Pride 2022: Queer people need to agitate for their own place at the table

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      By Keith Clarkson

      It’s Vancouver LGBTIQ2S+ Pride this weekend, which challenges us,—despite the long-deferred desire to dance in the streets—to look beyond the rainbow-flag waving.

      Around the world, queers still face deadly danger. In Ukraine, LGBTIQ2S+ people are erasing their mobile-phone data for fear of being sent to “filtration” camps in homo-homicidal Russia.

      Closer to us, the U.S. Supreme Court is rolling back women’s rights like a preview for The Handmaid's Tale, and it’s only a matter of time till they attack marriage equality and go after the queers.  

      Here in B.C., prior to the pandemic, my spouse and I suffered three homophobic attacks in the summer of 2019 when the haters in our own country were emboldened by Trump’s hateful rhetoric. Their descent into barbarity has only gathered strength postpandemic with the trucker blockades—a cynical camouflage for intolerance and insurrection ornamented with Confederate flags, swastikas, and the broken glass of businesses flying the rainbow flag. 

      So, what can we do to strengthen our own defences here in our province and across the country?  The majority of Canadians believe in LGBTIQ2S+ rights, and the history of Canada has always emphasized the protection of minority rights.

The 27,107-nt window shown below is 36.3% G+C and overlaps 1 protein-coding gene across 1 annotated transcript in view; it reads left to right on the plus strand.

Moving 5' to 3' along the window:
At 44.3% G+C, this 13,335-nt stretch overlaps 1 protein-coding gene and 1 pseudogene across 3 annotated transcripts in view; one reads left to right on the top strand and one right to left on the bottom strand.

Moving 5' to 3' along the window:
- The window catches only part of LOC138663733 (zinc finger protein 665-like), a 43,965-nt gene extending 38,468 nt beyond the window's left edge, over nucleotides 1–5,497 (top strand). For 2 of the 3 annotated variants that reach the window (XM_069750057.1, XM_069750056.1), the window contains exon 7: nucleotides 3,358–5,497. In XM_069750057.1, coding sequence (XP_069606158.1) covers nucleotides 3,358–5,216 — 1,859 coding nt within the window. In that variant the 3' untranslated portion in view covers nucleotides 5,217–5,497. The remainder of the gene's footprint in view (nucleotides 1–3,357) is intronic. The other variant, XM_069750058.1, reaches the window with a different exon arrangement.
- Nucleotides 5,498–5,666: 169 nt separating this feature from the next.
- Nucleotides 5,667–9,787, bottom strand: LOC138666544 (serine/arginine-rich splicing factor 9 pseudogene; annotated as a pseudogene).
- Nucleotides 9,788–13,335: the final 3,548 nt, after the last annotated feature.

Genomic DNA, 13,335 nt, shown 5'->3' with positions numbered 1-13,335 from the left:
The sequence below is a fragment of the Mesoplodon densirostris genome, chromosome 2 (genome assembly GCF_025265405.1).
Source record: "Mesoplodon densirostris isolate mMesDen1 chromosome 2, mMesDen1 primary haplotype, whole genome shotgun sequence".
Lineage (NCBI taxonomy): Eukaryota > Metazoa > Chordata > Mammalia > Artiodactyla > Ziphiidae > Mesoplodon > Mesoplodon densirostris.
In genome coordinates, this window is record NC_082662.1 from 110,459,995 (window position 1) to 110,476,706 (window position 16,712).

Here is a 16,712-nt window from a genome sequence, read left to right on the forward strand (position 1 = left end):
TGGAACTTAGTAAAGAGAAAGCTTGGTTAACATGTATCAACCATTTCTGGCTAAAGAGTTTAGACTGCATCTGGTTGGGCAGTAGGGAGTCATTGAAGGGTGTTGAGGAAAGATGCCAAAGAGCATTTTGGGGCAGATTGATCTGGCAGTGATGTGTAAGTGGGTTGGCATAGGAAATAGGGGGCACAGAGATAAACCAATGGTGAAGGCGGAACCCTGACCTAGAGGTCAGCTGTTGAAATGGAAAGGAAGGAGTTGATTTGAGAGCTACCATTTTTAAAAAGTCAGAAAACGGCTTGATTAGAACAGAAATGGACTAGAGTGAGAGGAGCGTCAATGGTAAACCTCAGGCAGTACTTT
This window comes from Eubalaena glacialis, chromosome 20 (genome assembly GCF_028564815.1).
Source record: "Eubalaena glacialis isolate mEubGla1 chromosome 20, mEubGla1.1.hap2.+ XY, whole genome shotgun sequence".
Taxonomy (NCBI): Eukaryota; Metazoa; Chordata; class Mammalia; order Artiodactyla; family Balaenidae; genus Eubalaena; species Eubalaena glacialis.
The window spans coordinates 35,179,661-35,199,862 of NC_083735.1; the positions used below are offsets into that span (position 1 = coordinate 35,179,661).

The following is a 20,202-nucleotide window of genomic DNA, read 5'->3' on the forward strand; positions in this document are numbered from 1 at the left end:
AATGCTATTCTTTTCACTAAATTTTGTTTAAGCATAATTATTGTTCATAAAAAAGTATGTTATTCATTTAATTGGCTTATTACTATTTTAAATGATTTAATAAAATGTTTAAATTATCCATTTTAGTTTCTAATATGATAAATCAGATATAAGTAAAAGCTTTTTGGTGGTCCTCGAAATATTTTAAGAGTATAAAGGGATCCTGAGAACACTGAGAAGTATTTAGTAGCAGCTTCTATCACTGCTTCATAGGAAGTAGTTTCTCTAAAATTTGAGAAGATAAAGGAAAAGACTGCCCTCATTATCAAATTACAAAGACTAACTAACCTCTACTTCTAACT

Beyond and over the rainbow flags, it’s at the executive level that innate prejudices are revealed. Sure, queer people may be generally tolerated, but at the top there is a rose-coloured glass ceiling beyond which we can only glimpse the radiant future.

      What presence do queer people have as the leaders of publicly traded companies and public institutions and in our governments at the local and national levels? In the House of Commons, the number of queer MPs is a paltry 2.4 percent. Only one out of 30 cabinet ministers is queer (in a self-styled feminist government), and in the Senate it’s one sole individual representing less than one percent of the 105 members. The Senate is meant to be a model assembly reflecting the diversity and excellence of our country.

      In the current drive to right historic inequities, race is important but it isn’t the only injustice that needs to be addressed. Queer people transcend all races and cultures and continue to suffer discrimination and violence. It would be a shame if LGBTIQ2S+ people continue to be passed over. Doesn’t this lack of action reflect persistent homophobia? 

      Without taking away from the important work of addressing other inequalities, queer people need to agitate for their own place at the table. We need the support of our allies if we truly hope to create a strong and diverse country that can stand up to the challenges coming at us from within and without.

      Canadians can’t afford to be turned against each other.  We urgently need to get our own house in order.

      We need to be out and not out of order.